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Westminster’s St Philips Medical Centre rated as Inadequate

22 June 2017
St Philips Medical Centre
  • Media,
  • GP and GP out-of-hours services

St Philips Medical Centre in Westminster has been rated as Inadequate overall and remains in special measures - for the third period of time - after an inspection in April 2017.

It was rated Inadequate for being effective and well-led. It was rated Requires Improvement for being safe, caring and responsive.

There are about 10,800 patients registered with the practice, with a high turnover as many are postgraduate students who move away from the area after their studying is complete. Although the practice is located within the London Borough of Westminster it is contracted to provide GP services by NHS Camden Clinical Commissioning Group.

CQC inspectors said the practice must now:

  • Ensure there are effective arrangements in place to assess, monitor and improve the quality and safety of the services provided.
  • Ensure the introduction of formal governance arrangements.
  • Further develop systems for assessing the quality of the experience of patients receiving services.
  • In addition among the many areas the provider should improve include:
  • The development of a written policy for the management of controlled drugs.
  • The introduction care plans for patients.
  • Review systems to improve the identification of carers and provide support.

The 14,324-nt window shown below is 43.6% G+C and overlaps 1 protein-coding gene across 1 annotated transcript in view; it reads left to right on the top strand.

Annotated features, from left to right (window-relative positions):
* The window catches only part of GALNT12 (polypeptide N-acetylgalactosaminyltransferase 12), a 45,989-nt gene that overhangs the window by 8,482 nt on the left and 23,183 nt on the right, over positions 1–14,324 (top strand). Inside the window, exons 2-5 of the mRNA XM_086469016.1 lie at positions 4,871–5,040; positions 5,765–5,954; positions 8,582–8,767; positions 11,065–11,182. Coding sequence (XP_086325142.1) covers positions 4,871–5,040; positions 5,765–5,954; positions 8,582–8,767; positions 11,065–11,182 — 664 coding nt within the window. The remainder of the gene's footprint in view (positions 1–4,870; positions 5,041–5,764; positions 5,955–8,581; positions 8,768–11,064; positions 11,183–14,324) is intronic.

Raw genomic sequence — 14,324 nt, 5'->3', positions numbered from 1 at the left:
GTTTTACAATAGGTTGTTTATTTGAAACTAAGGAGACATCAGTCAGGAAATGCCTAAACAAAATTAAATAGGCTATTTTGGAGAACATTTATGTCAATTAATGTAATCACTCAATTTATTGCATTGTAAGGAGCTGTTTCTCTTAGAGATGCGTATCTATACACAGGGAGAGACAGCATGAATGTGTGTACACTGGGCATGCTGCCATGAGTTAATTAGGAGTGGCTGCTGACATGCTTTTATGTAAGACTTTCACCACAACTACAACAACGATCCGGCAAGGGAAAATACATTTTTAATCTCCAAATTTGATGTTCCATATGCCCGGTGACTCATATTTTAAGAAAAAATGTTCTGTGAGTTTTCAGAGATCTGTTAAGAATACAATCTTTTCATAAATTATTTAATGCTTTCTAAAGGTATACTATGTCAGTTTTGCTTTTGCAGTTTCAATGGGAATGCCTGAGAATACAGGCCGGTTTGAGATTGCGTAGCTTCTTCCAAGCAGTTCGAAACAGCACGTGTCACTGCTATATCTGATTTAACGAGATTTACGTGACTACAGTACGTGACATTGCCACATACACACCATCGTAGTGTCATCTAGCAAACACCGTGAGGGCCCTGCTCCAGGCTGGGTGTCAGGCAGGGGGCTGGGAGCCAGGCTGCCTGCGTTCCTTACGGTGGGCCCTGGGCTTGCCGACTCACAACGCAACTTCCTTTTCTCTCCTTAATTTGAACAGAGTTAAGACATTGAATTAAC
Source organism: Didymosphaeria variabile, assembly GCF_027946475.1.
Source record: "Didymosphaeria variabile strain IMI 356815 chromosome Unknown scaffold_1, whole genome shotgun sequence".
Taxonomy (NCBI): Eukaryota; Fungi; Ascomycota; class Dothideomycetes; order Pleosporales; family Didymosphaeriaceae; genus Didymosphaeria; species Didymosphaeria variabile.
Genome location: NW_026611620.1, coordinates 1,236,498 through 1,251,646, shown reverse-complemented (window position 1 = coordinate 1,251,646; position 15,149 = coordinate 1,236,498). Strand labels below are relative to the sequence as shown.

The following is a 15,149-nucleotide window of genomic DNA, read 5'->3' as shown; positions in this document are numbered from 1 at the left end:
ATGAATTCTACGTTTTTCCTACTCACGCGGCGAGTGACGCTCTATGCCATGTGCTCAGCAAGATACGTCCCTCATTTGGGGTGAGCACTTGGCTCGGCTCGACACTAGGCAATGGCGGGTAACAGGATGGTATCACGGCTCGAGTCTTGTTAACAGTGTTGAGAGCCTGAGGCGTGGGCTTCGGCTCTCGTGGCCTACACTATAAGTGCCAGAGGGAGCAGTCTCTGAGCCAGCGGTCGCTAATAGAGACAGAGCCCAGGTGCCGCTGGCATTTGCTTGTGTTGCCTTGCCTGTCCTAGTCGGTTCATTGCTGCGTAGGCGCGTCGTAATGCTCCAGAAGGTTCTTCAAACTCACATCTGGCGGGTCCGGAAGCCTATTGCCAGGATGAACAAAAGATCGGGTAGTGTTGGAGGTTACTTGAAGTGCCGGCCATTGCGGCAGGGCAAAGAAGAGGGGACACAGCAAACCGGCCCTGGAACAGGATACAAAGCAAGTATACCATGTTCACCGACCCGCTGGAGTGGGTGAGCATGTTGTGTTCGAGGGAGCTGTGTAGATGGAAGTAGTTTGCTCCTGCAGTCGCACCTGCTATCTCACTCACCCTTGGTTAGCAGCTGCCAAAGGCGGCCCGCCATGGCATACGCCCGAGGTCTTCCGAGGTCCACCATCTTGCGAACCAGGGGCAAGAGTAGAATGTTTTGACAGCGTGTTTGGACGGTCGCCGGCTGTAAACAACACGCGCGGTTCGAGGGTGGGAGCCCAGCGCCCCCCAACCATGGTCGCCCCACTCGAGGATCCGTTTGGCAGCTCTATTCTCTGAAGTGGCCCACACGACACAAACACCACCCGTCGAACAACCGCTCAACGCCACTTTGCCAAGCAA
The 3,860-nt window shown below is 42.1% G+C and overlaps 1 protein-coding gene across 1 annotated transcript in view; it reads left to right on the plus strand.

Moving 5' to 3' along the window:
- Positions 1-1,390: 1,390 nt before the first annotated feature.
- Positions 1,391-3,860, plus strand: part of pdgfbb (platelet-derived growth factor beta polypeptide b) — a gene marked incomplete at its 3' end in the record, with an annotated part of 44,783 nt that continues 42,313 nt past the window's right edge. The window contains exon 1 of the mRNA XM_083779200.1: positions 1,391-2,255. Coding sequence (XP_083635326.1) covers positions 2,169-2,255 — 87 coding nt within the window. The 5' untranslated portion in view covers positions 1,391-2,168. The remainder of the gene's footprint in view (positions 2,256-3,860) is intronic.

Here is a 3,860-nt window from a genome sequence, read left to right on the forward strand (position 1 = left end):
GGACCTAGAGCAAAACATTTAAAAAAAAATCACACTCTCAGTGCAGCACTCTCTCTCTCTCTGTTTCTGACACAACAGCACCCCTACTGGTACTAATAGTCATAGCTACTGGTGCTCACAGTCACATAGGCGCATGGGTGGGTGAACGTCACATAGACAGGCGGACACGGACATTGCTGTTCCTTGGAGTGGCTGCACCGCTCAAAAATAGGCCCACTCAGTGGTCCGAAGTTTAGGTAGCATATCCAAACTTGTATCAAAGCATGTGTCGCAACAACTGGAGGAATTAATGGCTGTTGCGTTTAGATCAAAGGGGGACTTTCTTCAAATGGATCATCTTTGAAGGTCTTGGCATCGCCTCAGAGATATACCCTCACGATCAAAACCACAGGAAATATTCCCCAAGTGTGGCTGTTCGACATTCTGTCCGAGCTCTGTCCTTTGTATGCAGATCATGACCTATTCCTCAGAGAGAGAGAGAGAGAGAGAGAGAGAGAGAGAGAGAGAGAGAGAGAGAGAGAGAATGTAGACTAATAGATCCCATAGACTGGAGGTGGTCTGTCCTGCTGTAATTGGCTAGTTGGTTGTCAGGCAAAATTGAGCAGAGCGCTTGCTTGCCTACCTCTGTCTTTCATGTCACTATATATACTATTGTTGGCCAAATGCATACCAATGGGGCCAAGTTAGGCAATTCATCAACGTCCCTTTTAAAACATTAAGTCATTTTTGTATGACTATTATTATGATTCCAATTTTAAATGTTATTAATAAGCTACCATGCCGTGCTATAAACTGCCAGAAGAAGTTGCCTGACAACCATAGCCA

• Develop the practice vision and values further and ensure they are communicated to staff and patients.

Professor Ursula Gallagher, CQC Deputy Chief Inspector of GP Practices, said:

“I am extremely concerned that St Philips Medical Centre continues to be rated as Inadequate and we will be taking further enforcement action against the provider. This is subject to a right of appeal."

“Our inspection did though reveal some improvements at the practice these were not sufficient to provide the necessary assurance that patients were safe.”


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Last updated:
21 June 2017

Notes to editors

Under CQC’s new programme of inspections led by Professor Steve Field, Chief Inspector of General Practice, all of England’s GP practices are being inspected and given a rating.

To get to the heart of people’s experiences of care, we always ask the following five questions of services.

  • Are they safe?
  • Are they effective?
  • Are they caring?
  • Are they responsive to people’s needs?
  • Are they well-led?

For every NHS GP practice and out-of-hours service, we will look at the quality of care for the following six population groups: Older people, People with long-term conditions, Families, children and young people, Working age people (including those recently retired and students),People whose circumstances may make them vulnerable, People experiencing poor mental health (including people with dementia). 

Providers are required to display their ratings on their premises and on their websites so that the public can see their rating quickly and easily.

About the Care Quality Commission

The Care Quality Commission (CQC) is the independent regulator of health and social care in England.

We make sure health and social care services provide people with safe, effective, compassionate, high-quality care and we encourage care services to improve.

We monitor, inspect and regulate services to make sure they meet fundamental standards of quality and safety and we publish what we find to help people choose care.